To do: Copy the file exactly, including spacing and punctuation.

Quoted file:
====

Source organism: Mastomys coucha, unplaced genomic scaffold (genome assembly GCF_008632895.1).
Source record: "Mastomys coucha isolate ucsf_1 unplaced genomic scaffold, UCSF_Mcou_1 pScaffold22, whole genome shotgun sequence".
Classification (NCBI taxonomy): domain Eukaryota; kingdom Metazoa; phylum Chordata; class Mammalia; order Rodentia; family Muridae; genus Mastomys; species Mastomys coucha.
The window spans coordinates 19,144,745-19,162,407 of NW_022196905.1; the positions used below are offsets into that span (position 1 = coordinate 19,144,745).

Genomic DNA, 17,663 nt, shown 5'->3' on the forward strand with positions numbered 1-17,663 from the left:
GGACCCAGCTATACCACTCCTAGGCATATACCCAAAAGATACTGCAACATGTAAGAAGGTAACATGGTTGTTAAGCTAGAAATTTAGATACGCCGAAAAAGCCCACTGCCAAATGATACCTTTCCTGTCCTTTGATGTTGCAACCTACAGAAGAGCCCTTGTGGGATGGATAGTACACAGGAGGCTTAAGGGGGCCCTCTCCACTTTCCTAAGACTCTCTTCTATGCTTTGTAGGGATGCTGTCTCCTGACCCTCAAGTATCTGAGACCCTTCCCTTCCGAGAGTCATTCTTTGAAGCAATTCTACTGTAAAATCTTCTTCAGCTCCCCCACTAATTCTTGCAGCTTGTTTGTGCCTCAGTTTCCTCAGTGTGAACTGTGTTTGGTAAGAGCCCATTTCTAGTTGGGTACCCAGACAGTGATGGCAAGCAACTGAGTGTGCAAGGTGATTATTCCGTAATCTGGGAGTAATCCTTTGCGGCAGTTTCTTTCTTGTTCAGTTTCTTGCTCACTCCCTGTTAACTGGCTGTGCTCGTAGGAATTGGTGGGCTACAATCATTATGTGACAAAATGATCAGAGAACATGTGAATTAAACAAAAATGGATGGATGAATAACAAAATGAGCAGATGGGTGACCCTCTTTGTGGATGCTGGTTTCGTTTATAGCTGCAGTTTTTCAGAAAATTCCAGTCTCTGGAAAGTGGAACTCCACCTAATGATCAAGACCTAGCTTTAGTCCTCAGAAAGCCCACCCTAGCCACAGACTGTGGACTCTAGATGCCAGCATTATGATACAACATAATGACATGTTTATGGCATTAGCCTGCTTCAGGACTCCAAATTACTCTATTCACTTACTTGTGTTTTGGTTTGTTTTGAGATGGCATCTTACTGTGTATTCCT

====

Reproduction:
Source organism: Mastomys coucha, unplaced genomic scaffold (genome assembly GCF_008632895.1).
Source record: "Mastomys coucha isolate ucsf_1 unplaced genomic scaffold, UCSF_Mcou_1 pScaffold22, whole genome shotgun sequence".
Classification (NCBI taxonomy): domain Eukaryota; kingdom Metazoa; phylum Chordata; class Mammalia; order Rodentia; family Muridae; genus Mastomys; species Mastomys coucha.
The window spans coordinates 19,144,745-19,162,407 of NW_022196905.1; the positions used below are offsets into that span (position 1 = coordinate 19,144,745).

Genomic DNA, 17,663 nt, shown 5'->3' on the forward strand with positions numbered 1-17,663 from the left:
GGACCCAGCTATACCACTCCTAGGCATATACCCAAAAGATACTGCAACATGTAAGAAGGTAACATGGTTGTTAAGCTAGAAATTTAGATACGCCGAAAAAGCCCACTGCCAAATGATACCTTTCCTGTCCTTTGATGTTGCAACCTACAGAAGAGCCCTTGTGGGATGGATAGTACACAGGAGGCTTAAGGGGGCCCTCTCCACTTTCCTAAGACTCTCTTCTATGCTTTGTAGGGATGCTGTCTCCTGACCCTCAAGTATCTGAGACCCTTCCCTTCCGAGAGTCATTCTTTGAAGCAATTCTACTGTAAAATCTTCTTCAGCTCCCCCACTAATTCTTGCAGCTTGTTTGTGCCTCAGTTTCCTCAGTGTGAACTGTGTTTGGTAAGAGCCCATTTCTAGTTGGGTACCCAGACAGTGATGGCAAGCAACTGAGTGTGCAAGGTGATTATTCCGTAATCTGGGAGTAATCCTTTGCGGCAGTTTCTTTCTTGTTCAGTTTCTTGCTCACTCCCTGTTAACTGGCTGTGCTCGTAGGAATTGGTGGGCTACAATCATTATGTGACAAAATGATCAGAGAACATGTGAATTAAACAAAAATGGATGGATGAATAACAAAATGAGCAGATGGGTGACCCTCTTTGTGGATGCTGGTTTCGTTTATAGCTGCAGTTTTTCAGAAAATTCCAGTCTCTGGAAAGTGGAACTCCACCTAATGATCAAGACCTAGCTTTAGTCCTCAGAAAGCCCACCCTAGCCACAGACTGTGGACTCTAGATGCCAGCATTATGATACAACATAATGACATGTTTATGGCATTAGCCTGCTTCAGGACTCCAAATTACTCTATTCACTTACTTGTGTTTTGGTTTGTTTTGAGATGGCATCTTACTGTGTATTCCT